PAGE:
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Sinusitis Diagnosis

Often, healthcare providers can diagnose acute sinusitis by reviewing a person’s symptoms and examining the nose and face. Doctors may perform a procedure called rhinoscopy, in which they use a thin, flexible tube-like instrument to examine the inside of the nose.

If symptoms do not clearly indicate sinusitis or if they persist for a long time and do not get better with treatment, the doctor may order a computerized tomography (CT) scan—a form of X-ray that shows some soft-tissue and other structures that cannot be seen in conventional X-rays—to confirm the diagnosis of sinusitis and to evaluate how severe it is.

Laboratory tests that a healthcare professional may use to check for possible causes of chronic rhinosinusitis include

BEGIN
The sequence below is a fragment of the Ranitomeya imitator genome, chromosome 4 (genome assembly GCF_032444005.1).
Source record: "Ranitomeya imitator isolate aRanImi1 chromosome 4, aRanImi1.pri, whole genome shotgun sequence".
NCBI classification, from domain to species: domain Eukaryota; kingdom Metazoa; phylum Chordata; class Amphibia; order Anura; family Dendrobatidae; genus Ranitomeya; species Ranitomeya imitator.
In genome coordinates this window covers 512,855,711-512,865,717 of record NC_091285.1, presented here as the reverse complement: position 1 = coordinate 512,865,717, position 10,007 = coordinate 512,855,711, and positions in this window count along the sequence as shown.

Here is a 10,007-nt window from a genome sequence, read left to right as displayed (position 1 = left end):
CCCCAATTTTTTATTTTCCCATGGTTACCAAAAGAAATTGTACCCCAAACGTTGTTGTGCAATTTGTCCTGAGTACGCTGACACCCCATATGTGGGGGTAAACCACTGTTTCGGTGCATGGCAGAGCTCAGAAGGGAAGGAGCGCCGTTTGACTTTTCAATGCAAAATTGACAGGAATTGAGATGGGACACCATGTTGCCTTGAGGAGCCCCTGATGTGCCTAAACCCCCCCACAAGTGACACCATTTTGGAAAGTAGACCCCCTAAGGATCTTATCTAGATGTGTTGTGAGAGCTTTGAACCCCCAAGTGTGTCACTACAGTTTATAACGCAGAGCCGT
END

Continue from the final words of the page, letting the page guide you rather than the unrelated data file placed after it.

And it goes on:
• Allergy testing
  • Blood tests to rule out conditions that are associated with sinusitis, such as an immune deficiency disorder
  • A sweat test or a blood test to rule out cystic fibrosis
  • Tests on the material inside the sinuses to detect a bacterial or fungal infection
  • An aspirin challenge to test for aspirin-exacerbated respiratory disease. In an aspirin challenge, a person takes small but gradually increasing doses of aspirin under the careful supervision of a healthcare professional.
Front view illustration and side-by-side CT scans of normal and chronic sinusistis. Labeled: frontal sinus, ethmoid sinuses, maxillary sinus, nasal septum, eye socket.
Credit: NIAID

Last Updated May 15, 2015